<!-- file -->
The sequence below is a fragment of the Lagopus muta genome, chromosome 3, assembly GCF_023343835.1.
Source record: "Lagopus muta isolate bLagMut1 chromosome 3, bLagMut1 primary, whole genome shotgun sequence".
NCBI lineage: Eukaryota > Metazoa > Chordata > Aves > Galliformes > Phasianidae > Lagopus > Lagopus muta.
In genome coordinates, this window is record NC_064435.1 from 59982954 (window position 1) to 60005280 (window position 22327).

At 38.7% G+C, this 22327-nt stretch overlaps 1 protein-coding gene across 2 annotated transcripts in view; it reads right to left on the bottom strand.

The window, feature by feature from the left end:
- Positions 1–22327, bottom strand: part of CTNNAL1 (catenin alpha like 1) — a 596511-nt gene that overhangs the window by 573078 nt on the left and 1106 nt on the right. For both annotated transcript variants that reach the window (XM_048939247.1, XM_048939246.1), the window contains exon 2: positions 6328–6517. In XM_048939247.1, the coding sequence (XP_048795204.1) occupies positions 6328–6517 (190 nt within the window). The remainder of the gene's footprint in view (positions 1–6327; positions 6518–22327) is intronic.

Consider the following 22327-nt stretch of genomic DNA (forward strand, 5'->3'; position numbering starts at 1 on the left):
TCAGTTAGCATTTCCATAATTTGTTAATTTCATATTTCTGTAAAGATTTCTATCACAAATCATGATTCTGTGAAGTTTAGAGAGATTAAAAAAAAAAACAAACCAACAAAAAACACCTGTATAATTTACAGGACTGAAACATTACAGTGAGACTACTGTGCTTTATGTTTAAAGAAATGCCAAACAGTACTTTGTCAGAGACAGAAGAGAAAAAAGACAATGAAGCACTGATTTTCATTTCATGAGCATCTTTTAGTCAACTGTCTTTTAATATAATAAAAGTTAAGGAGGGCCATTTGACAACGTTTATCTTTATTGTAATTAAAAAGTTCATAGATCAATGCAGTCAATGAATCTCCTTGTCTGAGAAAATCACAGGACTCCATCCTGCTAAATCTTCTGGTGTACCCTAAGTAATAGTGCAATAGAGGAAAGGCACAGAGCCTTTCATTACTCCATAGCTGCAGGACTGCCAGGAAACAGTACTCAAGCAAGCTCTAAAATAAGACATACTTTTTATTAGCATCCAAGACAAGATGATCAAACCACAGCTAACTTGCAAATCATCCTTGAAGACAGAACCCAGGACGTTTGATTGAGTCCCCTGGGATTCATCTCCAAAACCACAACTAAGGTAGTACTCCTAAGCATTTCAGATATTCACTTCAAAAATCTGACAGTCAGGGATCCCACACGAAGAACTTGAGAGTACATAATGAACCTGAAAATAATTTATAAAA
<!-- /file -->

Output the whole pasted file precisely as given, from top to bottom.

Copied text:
The sequence below is a fragment of the Lagopus muta genome, chromosome 3, assembly GCF_023343835.1.
Source record: "Lagopus muta isolate bLagMut1 chromosome 3, bLagMut1 primary, whole genome shotgun sequence".
NCBI lineage: Eukaryota > Metazoa > Chordata > Aves > Galliformes > Phasianidae > Lagopus > Lagopus muta.
In genome coordinates, this window is record NC_064435.1 from 59982954 (window position 1) to 60005280 (window position 22327).

At 38.7% G+C, this 22327-nt stretch overlaps 1 protein-coding gene across 2 annotated transcripts in view; it reads right to left on the bottom strand.

The window, feature by feature from the left end:
- Positions 1–22327, bottom strand: part of CTNNAL1 (catenin alpha like 1) — a 596511-nt gene that overhangs the window by 573078 nt on the left and 1106 nt on the right. For both annotated transcript variants that reach the window (XM_048939247.1, XM_048939246.1), the window contains exon 2: positions 6328–6517. In XM_048939247.1, the coding sequence (XP_048795204.1) occupies positions 6328–6517 (190 nt within the window). The remainder of the gene's footprint in view (positions 1–6327; positions 6518–22327) is intronic.

Consider the following 22327-nt stretch of genomic DNA (forward strand, 5'->3'; position numbering starts at 1 on the left):
TCAGTTAGCATTTCCATAATTTGTTAATTTCATATTTCTGTAAAGATTTCTATCACAAATCATGATTCTGTGAAGTTTAGAGAGATTAAAAAAAAAAACAAACCAACAAAAAACACCTGTATAATTTACAGGACTGAAACATTACAGTGAGACTACTGTGCTTTATGTTTAAAGAAATGCCAAACAGTACTTTGTCAGAGACAGAAGAGAAAAAAGACAATGAAGCACTGATTTTCATTTCATGAGCATCTTTTAGTCAACTGTCTTTTAATATAATAAAAGTTAAGGAGGGCCATTTGACAACGTTTATCTTTATTGTAATTAAAAAGTTCATAGATCAATGCAGTCAATGAATCTCCTTGTCTGAGAAAATCACAGGACTCCATCCTGCTAAATCTTCTGGTGTACCCTAAGTAATAGTGCAATAGAGGAAAGGCACAGAGCCTTTCATTACTCCATAGCTGCAGGACTGCCAGGAAACAGTACTCAAGCAAGCTCTAAAATAAGACATACTTTTTATTAGCATCCAAGACAAGATGATCAAACCACAGCTAACTTGCAAATCATCCTTGAAGACAGAACCCAGGACGTTTGATTGAGTCCCCTGGGATTCATCTCCAAAACCACAACTAAGGTAGTACTCCTAAGCATTTCAGATATTCACTTCAAAAATCTGACAGTCAGGGATCCCACACGAAGAACTTGAGAGTACATAATGAACCTGAAAATAATTTATAAAA